As a tenant, you are owed a safe and habitable home to live in. Your landlord is responsible for providing it. If they fail, then you may have the ability to get help to urge them to do what is right for you. However, as a trade-off, you are expected to keep the property clean and repair damages that you cause to the home.
If you have a tree that you are concerned about, your first obligation is to contact your landlord. They are the property owner and you, as a renter, should not do anything to alter the property. If it falls, you should let your landlord know, so they can clean up and repair any damages caused by it.
If you’re a landlord?
It is a goal that the residents of Charlton will do what they can to preserve trees. As a landlord, you are obligated to keep trees around if you have a subdivision. You have certain obligations to maintain the property. This may mean that you maintain the trees as other property owners must.
If you’re a neighbor?
Trees are great to have around. They improve air quality and add beauty to every area. However, how do you handle a tree that isn’t yours to remove? Homeowners have few rights in Massachusetts regarding their neighbor’s trees. If you cause injury to them, you could face fines and jail. Yet, you can sometimes trim it back to the property line. It is best to get the permission of the tree owner.
If the tree falls on your property, you will be expected to remove and clean up the parts of it that are on your property. You must repair your own damages, especially if the tree fell as an act of God. If your neighbor has a tree that is diseased or dead, you have to prove that they knew it, but they may be held accountable for it falling. This applies even if it still falls because of a storm or other natural occurrences.
How Does the Soil Affect Trees in Charlton?
There are a lot of different soils in Worcester County. In the southern part, around Charlton, you will find mostly:
- Fine, sandy loam
- Gravelly, loamy sand
- Very gravelly sand
A lot of the area is Paxton soil, which means that is fairly well-draining. This means that it is good soil for trees and plant life, which is quite possibly why there has been such an emphasis on farming since it was founded.
If you are hoping to plant trees that will thrive in the area, you may want to consider native trees. This will ensure that there aren’t any other invasive plants coming in along with your trees.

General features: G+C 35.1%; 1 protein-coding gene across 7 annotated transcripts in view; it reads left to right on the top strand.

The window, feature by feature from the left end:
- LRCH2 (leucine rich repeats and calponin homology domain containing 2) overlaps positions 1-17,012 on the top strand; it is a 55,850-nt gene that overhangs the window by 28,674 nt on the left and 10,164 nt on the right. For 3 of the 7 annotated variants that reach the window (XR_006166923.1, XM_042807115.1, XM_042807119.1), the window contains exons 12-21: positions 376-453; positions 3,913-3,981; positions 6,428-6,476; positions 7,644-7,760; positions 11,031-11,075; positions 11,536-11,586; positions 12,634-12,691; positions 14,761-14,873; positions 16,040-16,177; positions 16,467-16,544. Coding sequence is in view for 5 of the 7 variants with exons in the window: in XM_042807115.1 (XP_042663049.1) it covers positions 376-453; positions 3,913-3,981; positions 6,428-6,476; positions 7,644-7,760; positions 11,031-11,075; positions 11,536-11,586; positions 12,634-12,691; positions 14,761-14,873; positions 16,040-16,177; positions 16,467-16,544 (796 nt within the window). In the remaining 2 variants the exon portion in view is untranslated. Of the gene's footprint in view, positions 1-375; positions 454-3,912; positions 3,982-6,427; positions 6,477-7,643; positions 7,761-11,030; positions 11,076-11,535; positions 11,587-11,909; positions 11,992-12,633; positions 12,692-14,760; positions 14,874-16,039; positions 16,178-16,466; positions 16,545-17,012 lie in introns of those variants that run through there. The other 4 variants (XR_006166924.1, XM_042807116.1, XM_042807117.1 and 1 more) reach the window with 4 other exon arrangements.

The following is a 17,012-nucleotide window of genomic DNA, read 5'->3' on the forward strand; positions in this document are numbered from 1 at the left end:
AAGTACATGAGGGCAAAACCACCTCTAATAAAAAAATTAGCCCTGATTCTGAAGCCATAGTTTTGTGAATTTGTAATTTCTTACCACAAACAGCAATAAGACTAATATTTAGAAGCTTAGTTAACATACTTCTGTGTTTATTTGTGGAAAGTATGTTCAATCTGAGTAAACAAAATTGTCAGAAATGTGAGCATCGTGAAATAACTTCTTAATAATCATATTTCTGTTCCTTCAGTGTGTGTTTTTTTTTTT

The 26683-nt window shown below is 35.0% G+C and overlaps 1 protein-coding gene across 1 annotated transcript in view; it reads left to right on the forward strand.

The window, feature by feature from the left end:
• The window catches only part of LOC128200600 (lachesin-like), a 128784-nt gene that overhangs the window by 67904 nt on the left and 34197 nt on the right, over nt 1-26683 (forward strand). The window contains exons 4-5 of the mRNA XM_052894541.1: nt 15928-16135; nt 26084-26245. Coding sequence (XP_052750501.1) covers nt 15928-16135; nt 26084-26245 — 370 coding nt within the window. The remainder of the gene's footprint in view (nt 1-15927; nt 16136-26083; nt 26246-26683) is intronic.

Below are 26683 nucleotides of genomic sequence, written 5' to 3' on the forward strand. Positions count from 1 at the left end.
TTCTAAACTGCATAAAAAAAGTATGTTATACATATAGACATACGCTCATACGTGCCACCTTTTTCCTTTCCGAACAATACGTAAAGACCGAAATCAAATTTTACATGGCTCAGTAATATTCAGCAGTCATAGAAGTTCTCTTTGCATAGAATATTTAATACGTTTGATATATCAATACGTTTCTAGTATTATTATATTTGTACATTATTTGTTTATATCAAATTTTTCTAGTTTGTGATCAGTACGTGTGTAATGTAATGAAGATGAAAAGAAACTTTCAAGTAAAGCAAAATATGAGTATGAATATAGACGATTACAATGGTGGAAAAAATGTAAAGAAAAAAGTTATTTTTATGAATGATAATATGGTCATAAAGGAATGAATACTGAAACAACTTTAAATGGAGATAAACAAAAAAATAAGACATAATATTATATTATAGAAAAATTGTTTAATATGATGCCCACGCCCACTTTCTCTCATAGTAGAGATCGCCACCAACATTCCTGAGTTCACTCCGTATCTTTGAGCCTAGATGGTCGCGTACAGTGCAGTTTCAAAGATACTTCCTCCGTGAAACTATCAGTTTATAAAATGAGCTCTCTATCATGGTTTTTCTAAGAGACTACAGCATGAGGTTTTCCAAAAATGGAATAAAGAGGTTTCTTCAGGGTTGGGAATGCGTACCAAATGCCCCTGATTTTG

Does Weather Affect Tree Health in Charlton?
In Charlton, the winters are very cold. Lows often dip into the teens during the winter months, with highs only around freezing. Summers are much nicer, with highs in the mid-70s to lower 80s and overnight lows near 60 degrees.
Rainfall is likely throughout the year, typically around 4 inches for every month of the year. Snowfall is possible, with often as much as 11 to 12 inches.
For the trees, the seasonal changes are good. However, there is a risk of severe weather in Massachusetts. Hurricane impacts, flooding, and extreme heat are all likely. The biggest risk for trees is flooding, which brings along the risk of root rots and other diseases.
What if Dead Trees Are Near Power Lines in Charlton?
The main utility company, National Grid, is available if you need help with your power lines and trees that are dead near them. You should contact them immediately for issues that you see and try to keep people, pets, and kids away from the line until help arrives.
If you are unable to call them or have trouble getting through, you may be able to contact the Tree Warden or 911. You do what you have to do to ensure the safety of all who may be near that power line and tree.
How Much Does Tree Removal Usually Cost in Charlton?
Most people can expect to pay between $230 and $1,925 for tree removal in Charlton. However, the average out-of-pocket cost for most homeowners is going to be about $630. You should know that your price could be much more or less, depending on several factors.
The larger your tree, the more difficult it will be to remove. Some people believe it is all about the height since we have to combat gravity to bring your tree down safely. This is true, but not 100%. It depends on the diameter of the tree because it will indicate the root size. A tree with a diameter of only 6 inches may have roots that reach out nearly 19.5 feet. This is more likely if the soil quality is lacking nutrients or water, forcing the tree to reach more to get those things.
We would rather remove a healthy tree than a dead one, though we are sorry to see that healthy tree removed. The truth is, though, that diseases and insects make a tree unstable. A dead tree is harder to take down because of its instability. Therefore, if you have a tree that is in bad condition, you will have to pay more for the removal.
Storms that bring down a lot of trees in the area are going to cost more to remove than the occasional one when the weather conditions are perfect. The same is true for our emergency services on weekends and holidays. Our goal isn’t to hurt your finances, but we strive to be away from work sometimes as well. Therefore, if you have a tree that concerns you, you are encouraged to reach out for inspections or assistance before it has a chance to fall.